Automating the monitoring process in Enterprise environments is a challenge that led Icinga to create features such as their REST API and the Icinga Director module.
In both new NetEye4 projects and those being migrated from NetEye3 to NetEye4, this challenge is one of the aspects that I highlight the most and is certainly one of the features most appreciated by our customers.
100% automation of the monitoring process is very difficult, if not impossible, but with NetEye4 we have taken a huge step forward.
In this post I will not focus on Director’s functionality (already widely documented online), but on some aspects related to the requirements for this module to be configured to best practice, and some proven implementation scenarios that have enabled significant improvement towards process automation in network performance monitoring.
Director is an Icinga module perfectly integrated into NetEye4 which via API allows for the creation, modification and deletion of monitoring objects.
Director allows you to automate all these tasks with three steps:
Director allows you to configure different Import Sources. The purpose is to create a data source that can then be used to create monitoring objects.
And it is precisely at this stage that the challenge to automation often clashes with reality. Importing data into NetEye 4 requires the ability to depend on one or more reliable, up-to-date and well-structured data sources from which monitoring objects can be imported, but in reality this is not always the case.
Often the monitoring process involves many heterogeneous objects ranging from operating systems, applications to network devices, storage, UPS, etc., and finding an up-to-date and reliable data source is indeed a challenge. However, this aspect has a positive side: tackling this need within the project and sharing the steps to reach it.
The scenarios I faced in recent NetEye 3 to NetEye 4 migration projects immediately focused on this need and, for the automation of the network performance monitoring process, the choice always fell to NeDi.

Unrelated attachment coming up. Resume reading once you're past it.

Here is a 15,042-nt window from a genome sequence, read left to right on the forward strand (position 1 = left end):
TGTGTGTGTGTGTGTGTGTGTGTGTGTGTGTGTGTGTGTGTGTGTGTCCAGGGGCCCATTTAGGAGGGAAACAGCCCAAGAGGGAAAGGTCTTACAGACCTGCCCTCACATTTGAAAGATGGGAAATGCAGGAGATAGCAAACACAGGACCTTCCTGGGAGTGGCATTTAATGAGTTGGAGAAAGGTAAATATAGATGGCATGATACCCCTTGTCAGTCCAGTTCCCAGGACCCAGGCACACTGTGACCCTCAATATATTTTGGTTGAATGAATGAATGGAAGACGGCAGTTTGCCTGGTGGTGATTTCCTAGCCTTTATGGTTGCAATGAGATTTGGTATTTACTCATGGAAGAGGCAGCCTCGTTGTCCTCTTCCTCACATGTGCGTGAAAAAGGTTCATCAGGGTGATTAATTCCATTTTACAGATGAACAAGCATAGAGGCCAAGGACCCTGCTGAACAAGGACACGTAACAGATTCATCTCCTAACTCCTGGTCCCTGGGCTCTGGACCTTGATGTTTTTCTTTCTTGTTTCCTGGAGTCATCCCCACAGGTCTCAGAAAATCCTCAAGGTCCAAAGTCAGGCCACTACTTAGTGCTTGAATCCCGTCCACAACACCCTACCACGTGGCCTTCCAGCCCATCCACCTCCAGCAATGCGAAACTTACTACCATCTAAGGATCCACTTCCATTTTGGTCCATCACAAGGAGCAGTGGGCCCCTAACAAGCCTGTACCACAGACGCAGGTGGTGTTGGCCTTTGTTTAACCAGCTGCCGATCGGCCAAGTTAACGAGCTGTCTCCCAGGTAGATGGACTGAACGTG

Thanks to NeDi it is in fact possible to obtain a true CMDB of any object with an IP address and that supports the SNMP protocol. And with a simple connection to its database we can obtain a complete import source of the network devices to be used for monitoring.
Here is an example of previewing the data of an Import Source connected to the NeDi database::
It is also possible to automatically and selectively monitor the network interfaces of the devices detected by NeDi using another dedicated Import Source (for instance, to measure their availability or throughput).
This particular aspect can be tackled in two steps:
In the following example, the pattern was added to the beginning of the interface description and is visible in the “Alias” column. The pattern is: [M]
Sync rules and Jobs scheduling
After configuring all the necessary import sources, you can use the power of Director via the Sync rules and Jobs scheduling.
The Sync rules allow you to use the imported data to generate configurations for NetEye 4. In practice, the data obtained from the Import Source is mapped into objects and properties in Icinga.
Below are two examples of Sync Rule data from two Import Sources connected to the NeDi database (one for devices and the other for interfaces)
Finally, to activate the automation, it is possible to schedule Import Source and Sync rule through dedicated Jobs.
In the following example you can see some of the results we achieved: